Quietly preserved in the same family collection since December 1941, the present lot represents a remarkable rediscovery of one of Louis Comfort Tiffany’s (LCT) most important works in silver. This silver, gold and enamel vase was one of thirteen pieces designed by LCT to represent Tiffany & Co. at the 1915 Panama-Pacific International Exposition in San Francisco, for which the firm won the Gold Medal. In sharp contrast to the hundreds of objects sent by the firm to previous international expositions, Tiffany & Co. chose to send only a very edited selection to the 1915 Exposition, all of which were designed by LCT, who had joined his father’s firm as Design Director in 1902. Executed in a number of styles and materials but linked through the inclusion of sophisticated enamel decoration, the selection included three works of silver, four pieces of jewelry, three works of copper, and three works in gold. All thirteen works were engraved with the firm’s special exposition mark and numbered 1 through 13. The present vase is numbered PP11.
Listed under “Sculpture,” Tiffany’s display was showcased in Gallery 71 of the Palace of Fine Arts, alongside pictures by William Merritt Chase, Childe Hassam, James Abbott McNeil Whistler and John Singer Sargent. The Jeweler’s Circle notes that the Tiffany’s works were presented in three cases—two stand-alone cases for large scale works, and one long case housing eleven works (Janet Zapata, The Jewelry and Enamels of Louis Comfort Tiffany, 1993, p. 153). Archival images of the long case at the Exposition and similar studio shots show the present vase as the centerpiece of the long case. Flanking the vase are two gold cups, and below, on a lower level, are three copper works, four pieces of jewelry and a gold and enamel tea screen.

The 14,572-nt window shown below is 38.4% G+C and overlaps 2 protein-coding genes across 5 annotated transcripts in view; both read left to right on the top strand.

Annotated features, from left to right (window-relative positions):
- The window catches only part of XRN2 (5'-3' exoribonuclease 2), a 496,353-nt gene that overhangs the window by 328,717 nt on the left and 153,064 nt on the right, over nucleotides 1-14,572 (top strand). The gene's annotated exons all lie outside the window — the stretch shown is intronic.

Of the thirteen works sent to the Panama-Pacific Exposition, only six pieces are known to be extant. A silver covered jar (PP13) with enamel frieze based on an 1898 painting titled “Spring” by Louis Comfort Tiffany is in the collection of the Allentown Museum of Art, Allentown, PA (see Zapata 1993, p. 148). A gold and plique-a-jour enamel cup (PP12) illustrated by John Loring in Louis Comfort Tiffany at Tiffany & Co., 2002, p. 174, was purchased at the 1915 Exposition by Henry Walters and is preserved in the collection of the Walters Art Gallery, Baltimore, MD. The gold and enamel tea screen (PP7), based on LCT’s “Parakeets and Goldfish Bowl” stained glass window originally shown at the 1893 World’s Columbian Exposition in Chicago, was formerly in the collection of the Louis C. Tiffany Garden Museum, Matsue, Japan, and is presently in a private collection (see Loring 2002 p. 177). A small copper vase (PP6) is in a private collection, and the colored glass and gold “Mistletoe” pendant necklace (PP5) was sold in these rooms on 12 April 2011, lot 51 ($182,500).